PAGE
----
Muncy Native Part of 250 Year Celebration
In each issue this month, The Luminary will highlight specific articles provided by the Muncy Historical Society regarding the 250th anniversary of Muncy Farms.
This once-in-a-lifetime event is scheduled rain or shine on Saturday, Sept. 21, noon to 6 p.m. The public is encouraged to follow the signs and park at Lycoming Mall where they can board free trolley shuttle service to and from the property. There is a cost for admission.
The Muncy Historical Society is honored to have a local man participate in the 250th Muncy Farms anniversary experience. John Dewald, Jr. will demonstrate and share his masterful artistry all during the six-hour event.
John is a native of Muncy and has been engraving and making horns since he was 12 years old. He is a self-taught artist who credits his early advancements in his work to his mentors that include his high
school teacher, Nella Godbey Storm, and fellow artists, Skip Hammaker, and Dave Aucker.
After serving with the army, this veteran of the Operation Desert Shield and Desert Storm returned to Muncy and entered into the Correctional Services field.
In 2009 John joined the Honorable Company of Horners (HCH), a guild dedicated to the education and preservation of horn work. Since then, he has progressed from a Freeman to Journeyman and obtained his rank of Master Horner in 2016.
To be recognized as a master horner by the guild, John had to “demonstrate a superlative level of ability in carving, heating and pressing, turning, engraving, and integrating woods and metals with cow horn” and to present three horn objects for jurying, plus provide an original written and oral presentation on some aspect of horn working or its history. Recognizing his mantel of leadership, the HCH has slated John is slated to be their Guildmaster in 2020-2021.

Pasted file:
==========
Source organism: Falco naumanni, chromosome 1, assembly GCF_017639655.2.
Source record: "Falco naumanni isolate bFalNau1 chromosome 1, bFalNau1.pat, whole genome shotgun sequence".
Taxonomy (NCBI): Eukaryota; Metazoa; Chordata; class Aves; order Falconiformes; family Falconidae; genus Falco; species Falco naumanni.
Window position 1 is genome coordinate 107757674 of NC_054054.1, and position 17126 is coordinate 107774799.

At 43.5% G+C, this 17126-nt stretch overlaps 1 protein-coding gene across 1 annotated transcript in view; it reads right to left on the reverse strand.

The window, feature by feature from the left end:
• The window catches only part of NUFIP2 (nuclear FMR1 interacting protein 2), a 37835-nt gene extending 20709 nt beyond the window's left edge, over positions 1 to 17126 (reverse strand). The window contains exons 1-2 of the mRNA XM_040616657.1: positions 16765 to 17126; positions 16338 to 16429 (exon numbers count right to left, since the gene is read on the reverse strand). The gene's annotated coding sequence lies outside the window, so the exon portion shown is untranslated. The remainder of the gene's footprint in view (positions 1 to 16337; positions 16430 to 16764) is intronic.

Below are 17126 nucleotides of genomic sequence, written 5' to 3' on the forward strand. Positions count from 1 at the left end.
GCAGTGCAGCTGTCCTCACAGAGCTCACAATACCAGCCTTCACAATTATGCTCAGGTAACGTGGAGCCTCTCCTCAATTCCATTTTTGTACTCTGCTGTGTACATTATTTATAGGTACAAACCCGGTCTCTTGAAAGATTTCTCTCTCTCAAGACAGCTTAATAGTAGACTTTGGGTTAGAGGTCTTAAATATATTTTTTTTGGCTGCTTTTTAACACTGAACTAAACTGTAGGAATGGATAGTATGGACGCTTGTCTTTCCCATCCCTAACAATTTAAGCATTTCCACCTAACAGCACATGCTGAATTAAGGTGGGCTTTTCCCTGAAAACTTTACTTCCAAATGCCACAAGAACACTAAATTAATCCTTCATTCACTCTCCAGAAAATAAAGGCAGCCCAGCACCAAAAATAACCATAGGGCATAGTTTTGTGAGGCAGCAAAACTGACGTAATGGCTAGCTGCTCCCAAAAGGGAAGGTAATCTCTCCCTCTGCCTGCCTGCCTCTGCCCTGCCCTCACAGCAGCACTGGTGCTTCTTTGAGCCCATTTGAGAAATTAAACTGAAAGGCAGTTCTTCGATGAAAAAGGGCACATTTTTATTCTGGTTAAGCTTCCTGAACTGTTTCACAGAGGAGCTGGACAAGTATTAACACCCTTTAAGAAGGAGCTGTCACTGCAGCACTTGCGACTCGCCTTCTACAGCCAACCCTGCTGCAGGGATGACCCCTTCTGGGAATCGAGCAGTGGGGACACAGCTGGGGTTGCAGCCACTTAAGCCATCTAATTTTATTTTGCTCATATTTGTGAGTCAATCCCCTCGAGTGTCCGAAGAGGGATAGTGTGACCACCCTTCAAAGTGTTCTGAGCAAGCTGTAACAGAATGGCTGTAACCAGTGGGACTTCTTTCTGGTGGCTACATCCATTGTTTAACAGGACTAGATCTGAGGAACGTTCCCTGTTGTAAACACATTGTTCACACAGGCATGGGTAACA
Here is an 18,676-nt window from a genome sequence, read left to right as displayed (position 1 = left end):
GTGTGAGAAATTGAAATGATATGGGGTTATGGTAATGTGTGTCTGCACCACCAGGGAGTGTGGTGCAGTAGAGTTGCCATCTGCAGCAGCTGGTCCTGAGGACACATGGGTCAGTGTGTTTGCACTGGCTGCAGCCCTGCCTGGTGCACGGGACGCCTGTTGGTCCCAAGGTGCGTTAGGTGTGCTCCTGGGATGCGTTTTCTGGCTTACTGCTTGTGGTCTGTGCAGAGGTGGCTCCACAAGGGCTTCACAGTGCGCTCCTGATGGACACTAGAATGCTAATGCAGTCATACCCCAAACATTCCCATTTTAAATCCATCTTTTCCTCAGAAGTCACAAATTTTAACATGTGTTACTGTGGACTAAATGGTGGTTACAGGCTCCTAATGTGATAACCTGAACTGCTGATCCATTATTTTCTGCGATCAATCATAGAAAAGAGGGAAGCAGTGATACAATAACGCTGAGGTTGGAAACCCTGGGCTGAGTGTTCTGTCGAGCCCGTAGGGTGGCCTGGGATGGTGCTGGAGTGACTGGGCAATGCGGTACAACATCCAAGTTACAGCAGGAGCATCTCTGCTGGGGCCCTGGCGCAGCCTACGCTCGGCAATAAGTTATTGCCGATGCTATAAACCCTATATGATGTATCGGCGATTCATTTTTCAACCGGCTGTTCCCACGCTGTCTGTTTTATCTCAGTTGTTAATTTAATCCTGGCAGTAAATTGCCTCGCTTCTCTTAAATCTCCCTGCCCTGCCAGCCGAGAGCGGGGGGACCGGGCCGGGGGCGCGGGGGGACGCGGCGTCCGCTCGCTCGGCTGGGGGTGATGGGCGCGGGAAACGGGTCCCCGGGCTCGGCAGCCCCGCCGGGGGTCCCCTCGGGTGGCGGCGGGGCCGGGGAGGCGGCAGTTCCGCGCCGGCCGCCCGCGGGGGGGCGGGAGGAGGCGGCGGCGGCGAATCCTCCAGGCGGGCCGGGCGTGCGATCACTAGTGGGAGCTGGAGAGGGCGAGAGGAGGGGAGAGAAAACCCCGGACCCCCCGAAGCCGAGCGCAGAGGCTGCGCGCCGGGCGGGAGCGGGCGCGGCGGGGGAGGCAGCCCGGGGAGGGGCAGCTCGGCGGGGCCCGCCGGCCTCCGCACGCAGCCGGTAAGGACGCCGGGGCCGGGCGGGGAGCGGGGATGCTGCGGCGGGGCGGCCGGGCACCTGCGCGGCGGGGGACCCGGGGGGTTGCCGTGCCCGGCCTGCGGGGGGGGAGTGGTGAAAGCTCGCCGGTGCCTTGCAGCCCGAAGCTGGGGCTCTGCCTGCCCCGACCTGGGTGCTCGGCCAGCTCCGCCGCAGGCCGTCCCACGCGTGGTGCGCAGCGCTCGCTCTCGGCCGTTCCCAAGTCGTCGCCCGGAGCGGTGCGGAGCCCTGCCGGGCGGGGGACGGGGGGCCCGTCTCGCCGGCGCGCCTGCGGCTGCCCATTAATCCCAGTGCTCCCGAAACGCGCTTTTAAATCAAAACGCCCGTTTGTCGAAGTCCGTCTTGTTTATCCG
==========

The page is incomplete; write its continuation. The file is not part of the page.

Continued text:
His work has earned him numerous first place ribbons and accolades from his peers and professional organizations, and has been featured in Frontier, Gun, Muzzleloader, and Muzzleblast magazines, American
Tradition, the Horn Book, and other national publications.
John is an avid re-enacter and craftsman, working out of his basementin his 18th century home in Pennsdale while working for the Federal Bureau of Prisons for over 20 years. Following his retirement in 2021,
John plans to open a shop on his property where he’ll make horns and 18th-century accouterments full time.
When asked what fuels his passion, John replies: “It is a dying art kept alive through caring hands and will be a legacy for my daughter and generations to come. Maybe, some piece I have done will inspire others to keep this ancient craft alive long after I am gone.”